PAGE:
October 26, 2016 / 2:08 PM / 2 years ago

UPDATE 2-General Dynamics sales hit by Gulfstream jet transition

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By Rachit Vats

Oct 26 (Reuters) - General Dynamics Corp’s quarterly revenue missed analysts’ estimates, as its aerospace division delivered fewer Gulfstream business jets ahead of a transition to new models.

The company plans to begin deliveries of the new Gulfstream G500 in 2018 and the G600 in 2019.

“We are transitioning from the G450 to the G500 program, and the G550 to the G600,” a company spokesperson said. “With this, there are production cuts to the 450 and 550.”

General Dynamics said on Wednesday the aerospace unit delivered 27 “outfitted” Gulfstream aircraft in the third quarter ended Oct. 2, down from 43 a year earlier.

The company’s planned launch of the new models comes in the backdrop of weak demand for business jets.

Sales of business jets have slumped as an uncertain global economy forces companies, oil tycoons and billionaires to tighten their purse strings.

Rival Textron Inc said last week it would restructure its aviation business, which makes Cessna aircraft, citing a “stubbornly soft” market for business jets.

“The outlook for GD’s defense business is strong and the valuation is low,” Bernstein analyst Douglas Harned wrote in a client note on Wednesday.

“The lower valuation is due to Gulfstream and concerns over a large cabin business jet market, which we agree is weak,” he said.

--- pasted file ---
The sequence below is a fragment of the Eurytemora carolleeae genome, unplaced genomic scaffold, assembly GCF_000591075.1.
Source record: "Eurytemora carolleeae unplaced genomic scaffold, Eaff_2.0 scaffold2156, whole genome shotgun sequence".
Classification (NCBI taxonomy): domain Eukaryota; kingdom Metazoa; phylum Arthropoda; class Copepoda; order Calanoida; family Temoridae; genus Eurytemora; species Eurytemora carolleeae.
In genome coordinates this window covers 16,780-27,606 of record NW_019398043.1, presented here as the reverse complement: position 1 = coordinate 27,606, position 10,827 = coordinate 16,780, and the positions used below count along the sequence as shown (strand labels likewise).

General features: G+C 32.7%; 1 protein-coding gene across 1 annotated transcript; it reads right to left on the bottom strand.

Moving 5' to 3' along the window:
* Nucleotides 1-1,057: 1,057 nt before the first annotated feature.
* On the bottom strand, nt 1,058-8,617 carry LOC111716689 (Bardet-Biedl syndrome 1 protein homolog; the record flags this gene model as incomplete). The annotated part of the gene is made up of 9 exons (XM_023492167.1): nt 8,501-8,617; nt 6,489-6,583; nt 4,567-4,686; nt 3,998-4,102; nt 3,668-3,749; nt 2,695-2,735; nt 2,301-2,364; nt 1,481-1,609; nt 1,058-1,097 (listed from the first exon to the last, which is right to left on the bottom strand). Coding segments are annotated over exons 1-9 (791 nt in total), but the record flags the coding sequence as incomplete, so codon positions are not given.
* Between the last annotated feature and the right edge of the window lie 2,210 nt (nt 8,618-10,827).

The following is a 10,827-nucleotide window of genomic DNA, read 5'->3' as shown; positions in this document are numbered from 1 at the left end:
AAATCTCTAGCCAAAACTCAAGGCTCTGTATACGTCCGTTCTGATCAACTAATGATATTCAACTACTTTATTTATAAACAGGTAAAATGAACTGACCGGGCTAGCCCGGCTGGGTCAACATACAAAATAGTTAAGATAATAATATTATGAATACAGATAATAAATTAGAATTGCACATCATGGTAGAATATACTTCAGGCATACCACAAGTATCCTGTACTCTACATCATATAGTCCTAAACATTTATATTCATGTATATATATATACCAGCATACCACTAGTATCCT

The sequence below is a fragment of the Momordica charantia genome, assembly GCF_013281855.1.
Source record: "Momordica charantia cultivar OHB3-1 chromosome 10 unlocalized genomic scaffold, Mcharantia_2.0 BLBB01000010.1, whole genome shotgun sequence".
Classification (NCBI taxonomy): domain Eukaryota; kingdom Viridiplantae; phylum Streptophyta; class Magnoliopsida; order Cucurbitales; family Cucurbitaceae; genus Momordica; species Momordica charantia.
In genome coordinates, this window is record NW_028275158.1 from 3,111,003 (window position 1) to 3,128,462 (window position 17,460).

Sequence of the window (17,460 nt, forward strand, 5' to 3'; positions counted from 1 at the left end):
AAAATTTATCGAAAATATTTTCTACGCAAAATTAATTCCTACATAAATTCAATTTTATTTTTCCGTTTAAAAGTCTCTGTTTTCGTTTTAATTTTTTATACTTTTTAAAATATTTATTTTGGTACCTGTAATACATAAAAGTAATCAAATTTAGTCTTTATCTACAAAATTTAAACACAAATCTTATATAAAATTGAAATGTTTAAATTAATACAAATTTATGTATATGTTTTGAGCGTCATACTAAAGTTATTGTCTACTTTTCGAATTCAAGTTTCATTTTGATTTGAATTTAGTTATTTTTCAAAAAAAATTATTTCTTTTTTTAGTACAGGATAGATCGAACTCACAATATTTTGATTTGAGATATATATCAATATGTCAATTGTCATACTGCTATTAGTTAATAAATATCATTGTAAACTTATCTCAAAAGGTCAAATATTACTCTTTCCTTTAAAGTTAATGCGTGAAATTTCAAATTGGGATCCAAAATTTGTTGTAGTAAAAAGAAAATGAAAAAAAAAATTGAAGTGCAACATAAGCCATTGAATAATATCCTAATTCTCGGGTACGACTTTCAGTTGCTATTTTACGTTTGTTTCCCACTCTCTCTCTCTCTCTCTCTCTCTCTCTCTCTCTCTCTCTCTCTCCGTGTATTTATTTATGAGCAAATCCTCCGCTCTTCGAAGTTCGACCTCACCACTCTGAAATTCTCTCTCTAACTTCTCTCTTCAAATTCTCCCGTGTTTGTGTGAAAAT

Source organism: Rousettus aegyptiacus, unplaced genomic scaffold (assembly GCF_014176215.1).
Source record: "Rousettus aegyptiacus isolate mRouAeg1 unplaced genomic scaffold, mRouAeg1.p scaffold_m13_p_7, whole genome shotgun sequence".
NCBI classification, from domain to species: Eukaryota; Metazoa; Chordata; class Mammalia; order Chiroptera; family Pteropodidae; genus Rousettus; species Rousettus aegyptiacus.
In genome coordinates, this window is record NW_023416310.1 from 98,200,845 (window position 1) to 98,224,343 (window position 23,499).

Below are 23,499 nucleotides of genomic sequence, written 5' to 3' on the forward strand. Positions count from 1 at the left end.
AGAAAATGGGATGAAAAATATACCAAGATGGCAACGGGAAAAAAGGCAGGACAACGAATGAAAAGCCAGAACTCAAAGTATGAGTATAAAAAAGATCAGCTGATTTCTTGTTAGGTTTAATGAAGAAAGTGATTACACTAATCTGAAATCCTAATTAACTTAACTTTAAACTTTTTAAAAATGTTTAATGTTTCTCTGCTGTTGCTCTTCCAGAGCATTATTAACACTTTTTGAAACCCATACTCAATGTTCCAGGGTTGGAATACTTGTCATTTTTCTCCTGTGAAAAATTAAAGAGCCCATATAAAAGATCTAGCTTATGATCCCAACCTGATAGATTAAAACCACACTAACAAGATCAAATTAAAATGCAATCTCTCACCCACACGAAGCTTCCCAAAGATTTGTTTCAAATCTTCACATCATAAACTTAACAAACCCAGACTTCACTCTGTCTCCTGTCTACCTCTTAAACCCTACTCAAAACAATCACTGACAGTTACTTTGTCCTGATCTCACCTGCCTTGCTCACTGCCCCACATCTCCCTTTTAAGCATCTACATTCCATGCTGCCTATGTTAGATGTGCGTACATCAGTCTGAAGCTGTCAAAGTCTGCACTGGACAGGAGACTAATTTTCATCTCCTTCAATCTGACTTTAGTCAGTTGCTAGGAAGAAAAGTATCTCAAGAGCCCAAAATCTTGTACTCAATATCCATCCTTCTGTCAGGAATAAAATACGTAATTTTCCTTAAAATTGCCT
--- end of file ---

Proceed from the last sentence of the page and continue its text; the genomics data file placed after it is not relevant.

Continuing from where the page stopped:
General Dynamics’ combat system unit makes the medium-weight Stryker combat vehicle and also supplies weapons systems and munitions.

The company’s marine systems unit builds nuclear-powered submarines, surface combatants and auxiliary and combat-logistics ships for the U.S. Navy.

Sales in the aerospace business declined 13.5 percent in the third quarter ended Oct. 2.

Revenue rose only in the company’s information systems & technology unit, which provides cyber security systems to the U.S. government, while it fell in the other three units.

General Dynamics’ total revenue declined 3.3 percent to $7.73 billion, while analysts on average had expected $7.91 billion, according to Thomson Reuters I/B/E/S.

Net income from continuing operations rose to $767 million, or $2.48 per share, in the third quarter, from $733 million, or $2.28 per share, a year earlier.

The company’s shares reversed course to be up marginally at $152.58 in afternoon trading. They had declined as much as 2.3 percent earlier. (Reporting by Rachit Vats in Bengaluru; Editing by Sriraj Kalluvila)

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